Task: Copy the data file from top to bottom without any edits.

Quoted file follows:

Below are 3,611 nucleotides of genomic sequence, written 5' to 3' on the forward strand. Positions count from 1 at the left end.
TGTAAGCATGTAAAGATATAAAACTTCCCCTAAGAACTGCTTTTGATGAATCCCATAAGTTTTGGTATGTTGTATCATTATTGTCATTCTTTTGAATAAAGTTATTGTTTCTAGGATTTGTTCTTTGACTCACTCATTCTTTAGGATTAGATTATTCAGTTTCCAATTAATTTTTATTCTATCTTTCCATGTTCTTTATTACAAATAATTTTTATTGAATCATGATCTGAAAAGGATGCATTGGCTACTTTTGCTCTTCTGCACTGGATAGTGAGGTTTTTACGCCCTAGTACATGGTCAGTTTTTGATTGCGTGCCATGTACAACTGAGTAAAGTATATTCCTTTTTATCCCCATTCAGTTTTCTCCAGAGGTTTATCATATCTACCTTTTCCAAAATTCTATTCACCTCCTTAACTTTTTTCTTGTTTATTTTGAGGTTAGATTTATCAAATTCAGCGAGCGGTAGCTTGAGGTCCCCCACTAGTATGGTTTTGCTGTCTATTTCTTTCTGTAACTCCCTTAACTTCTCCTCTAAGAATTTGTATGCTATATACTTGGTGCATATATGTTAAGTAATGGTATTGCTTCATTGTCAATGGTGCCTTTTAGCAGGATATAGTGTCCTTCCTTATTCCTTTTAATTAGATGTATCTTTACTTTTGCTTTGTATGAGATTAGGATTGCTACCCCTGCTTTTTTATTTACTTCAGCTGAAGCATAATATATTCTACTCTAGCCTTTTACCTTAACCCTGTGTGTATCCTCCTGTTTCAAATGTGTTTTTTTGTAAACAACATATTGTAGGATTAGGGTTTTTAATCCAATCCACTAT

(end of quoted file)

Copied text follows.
Below are 3,611 nucleotides of genomic sequence, written 5' to 3' on the forward strand. Positions count from 1 at the left end.
TGTAAGCATGTAAAGATATAAAACTTCCCCTAAGAACTGCTTTTGATGAATCCCATAAGTTTTGGTATGTTGTATCATTATTGTCATTCTTTTGAATAAAGTTATTGTTTCTAGGATTTGTTCTTTGACTCACTCATTCTTTAGGATTAGATTATTCAGTTTCCAATTAATTTTTATTCTATCTTTCCATGTTCTTTATTACAAATAATTTTTATTGAATCATGATCTGAAAAGGATGCATTGGCTACTTTTGCTCTTCTGCACTGGATAGTGAGGTTTTTACGCCCTAGTACATGGTCAGTTTTTGATTGCGTGCCATGTACAACTGAGTAAAGTATATTCCTTTTTATCCCCATTCAGTTTTCTCCAGAGGTTTATCATATCTACCTTTTCCAAAATTCTATTCACCTCCTTAACTTTTTTCTTGTTTATTTTGAGGTTAGATTTATCAAATTCAGCGAGCGGTAGCTTGAGGTCCCCCACTAGTATGGTTTTGCTGTCTATTTCTTTCTGTAACTCCCTTAACTTCTCCTCTAAGAATTTGTATGCTATATACTTGGTGCATATATGTTAAGTAATGGTATTGCTTCATTGTCAATGGTGCCTTTTAGCAGGATATAGTGTCCTTCCTTATTCCTTTTAATTAGATGTATCTTTACTTTTGCTTTGTATGAGATTAGGATTGCTACCCCTGCTTTTTTATTTACTTCAGCTGAAGCATAATATATTCTACTCTAGCCTTTTACCTTAACCCTGTGTGTATCCTCCTGTTTCAAATGTGTTTTTTTGTAAACAACATATTGTAGGATTAGGGTTTTTAATCCAATCCACTAT